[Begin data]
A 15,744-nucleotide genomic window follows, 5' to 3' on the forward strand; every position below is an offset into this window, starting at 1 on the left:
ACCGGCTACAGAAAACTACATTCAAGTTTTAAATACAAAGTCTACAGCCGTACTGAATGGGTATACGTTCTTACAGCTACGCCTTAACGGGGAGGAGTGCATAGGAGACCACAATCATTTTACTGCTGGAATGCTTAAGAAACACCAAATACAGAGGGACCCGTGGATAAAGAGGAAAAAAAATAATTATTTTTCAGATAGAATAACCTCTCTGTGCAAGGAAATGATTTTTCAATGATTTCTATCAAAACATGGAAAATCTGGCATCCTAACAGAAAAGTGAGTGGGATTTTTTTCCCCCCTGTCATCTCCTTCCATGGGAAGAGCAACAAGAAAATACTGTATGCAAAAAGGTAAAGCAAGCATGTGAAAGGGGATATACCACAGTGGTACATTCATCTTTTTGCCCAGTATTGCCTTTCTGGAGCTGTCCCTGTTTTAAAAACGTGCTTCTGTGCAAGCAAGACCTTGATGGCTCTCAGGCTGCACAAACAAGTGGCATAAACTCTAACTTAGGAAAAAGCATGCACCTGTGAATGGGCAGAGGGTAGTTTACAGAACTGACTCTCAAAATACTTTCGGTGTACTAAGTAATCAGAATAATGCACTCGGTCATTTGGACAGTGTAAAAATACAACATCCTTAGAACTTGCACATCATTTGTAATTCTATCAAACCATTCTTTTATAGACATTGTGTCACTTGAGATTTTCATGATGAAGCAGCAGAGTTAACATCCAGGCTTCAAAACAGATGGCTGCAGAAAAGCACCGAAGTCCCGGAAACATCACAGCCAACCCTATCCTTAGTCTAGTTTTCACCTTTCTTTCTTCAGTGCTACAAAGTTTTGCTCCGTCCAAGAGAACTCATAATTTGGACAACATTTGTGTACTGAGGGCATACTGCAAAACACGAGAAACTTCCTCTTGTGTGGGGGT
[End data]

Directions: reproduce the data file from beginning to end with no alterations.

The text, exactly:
A 15,744-nucleotide genomic window follows, 5' to 3' on the forward strand; every position below is an offset into this window, starting at 1 on the left:
ACCGGCTACAGAAAACTACATTCAAGTTTTAAATACAAAGTCTACAGCCGTACTGAATGGGTATACGTTCTTACAGCTACGCCTTAACGGGGAGGAGTGCATAGGAGACCACAATCATTTTACTGCTGGAATGCTTAAGAAACACCAAATACAGAGGGACCCGTGGATAAAGAGGAAAAAAAATAATTATTTTTCAGATAGAATAACCTCTCTGTGCAAGGAAATGATTTTTCAATGATTTCTATCAAAACATGGAAAATCTGGCATCCTAACAGAAAAGTGAGTGGGATTTTTTTCCCCCCTGTCATCTCCTTCCATGGGAAGAGCAACAAGAAAATACTGTATGCAAAAAGGTAAAGCAAGCATGTGAAAGGGGATATACCACAGTGGTACATTCATCTTTTTGCCCAGTATTGCCTTTCTGGAGCTGTCCCTGTTTTAAAAACGTGCTTCTGTGCAAGCAAGACCTTGATGGCTCTCAGGCTGCACAAACAAGTGGCATAAACTCTAACTTAGGAAAAAGCATGCACCTGTGAATGGGCAGAGGGTAGTTTACAGAACTGACTCTCAAAATACTTTCGGTGTACTAAGTAATCAGAATAATGCACTCGGTCATTTGGACAGTGTAAAAATACAACATCCTTAGAACTTGCACATCATTTGTAATTCTATCAAACCATTCTTTTATAGACATTGTGTCACTTGAGATTTTCATGATGAAGCAGCAGAGTTAACATCCAGGCTTCAAAACAGATGGCTGCAGAAAAGCACCGAAGTCCCGGAAACATCACAGCCAACCCTATCCTTAGTCTAGTTTTCACCTTTCTTTCTTCAGTGCTACAAAGTTTTGCTCCGTCCAAGAGAACTCATAATTTGGACAACATTTGTGTACTGAGGGCATACTGCAAAACACGAGAAACTTCCTCTTGTGTGGGGGT